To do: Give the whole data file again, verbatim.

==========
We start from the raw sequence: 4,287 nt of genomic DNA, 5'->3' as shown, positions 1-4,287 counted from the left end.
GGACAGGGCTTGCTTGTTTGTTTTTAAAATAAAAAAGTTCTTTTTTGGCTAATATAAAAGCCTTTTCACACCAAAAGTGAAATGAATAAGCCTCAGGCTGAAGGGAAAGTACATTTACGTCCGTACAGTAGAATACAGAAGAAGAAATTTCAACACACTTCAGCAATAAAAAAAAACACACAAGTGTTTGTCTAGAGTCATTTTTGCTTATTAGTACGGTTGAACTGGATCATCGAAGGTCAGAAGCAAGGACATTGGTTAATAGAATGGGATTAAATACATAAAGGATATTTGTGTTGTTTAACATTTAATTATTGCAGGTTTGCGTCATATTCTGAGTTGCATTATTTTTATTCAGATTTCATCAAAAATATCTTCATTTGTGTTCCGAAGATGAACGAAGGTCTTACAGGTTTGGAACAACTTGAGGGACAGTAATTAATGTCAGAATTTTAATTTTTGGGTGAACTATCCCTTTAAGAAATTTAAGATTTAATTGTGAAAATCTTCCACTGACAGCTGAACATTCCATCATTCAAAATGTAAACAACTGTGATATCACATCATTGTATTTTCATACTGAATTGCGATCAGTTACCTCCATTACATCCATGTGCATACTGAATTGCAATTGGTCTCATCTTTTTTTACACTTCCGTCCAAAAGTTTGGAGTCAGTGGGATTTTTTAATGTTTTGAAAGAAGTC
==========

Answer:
We start from the raw sequence: 4,287 nt of genomic DNA, 5'->3' as shown, positions 1-4,287 counted from the left end.
GGACAGGGCTTGCTTGTTTGTTTTTAAAATAAAAAAGTTCTTTTTTGGCTAATATAAAAGCCTTTTCACACCAAAAGTGAAATGAATAAGCCTCAGGCTGAAGGGAAAGTACATTTACGTCCGTACAGTAGAATACAGAAGAAGAAATTTCAACACACTTCAGCAATAAAAAAAAACACACAAGTGTTTGTCTAGAGTCATTTTTGCTTATTAGTACGGTTGAACTGGATCATCGAAGGTCAGAAGCAAGGACATTGGTTAATAGAATGGGATTAAATACATAAAGGATATTTGTGTTGTTTAACATTTAATTATTGCAGGTTTGCGTCATATTCTGAGTTGCATTATTTTTATTCAGATTTCATCAAAAATATCTTCATTTGTGTTCCGAAGATGAACGAAGGTCTTACAGGTTTGGAACAACTTGAGGGACAGTAATTAATGTCAGAATTTTAATTTTTGGGTGAACTATCCCTTTAAGAAATTTAAGATTTAATTGTGAAAATCTTCCACTGACAGCTGAACATTCCATCATTCAAAATGTAAACAACTGTGATATCACATCATTGTATTTTCATACTGAATTGCGATCAGTTACCTCCATTACATCCATGTGCATACTGAATTGCAATTGGTCTCATCTTTTTTTACACTTCCGTCCAAAAGTTTGGAGTCAGTGGGATTTTTTAATGTTTTGAAAGAAGTC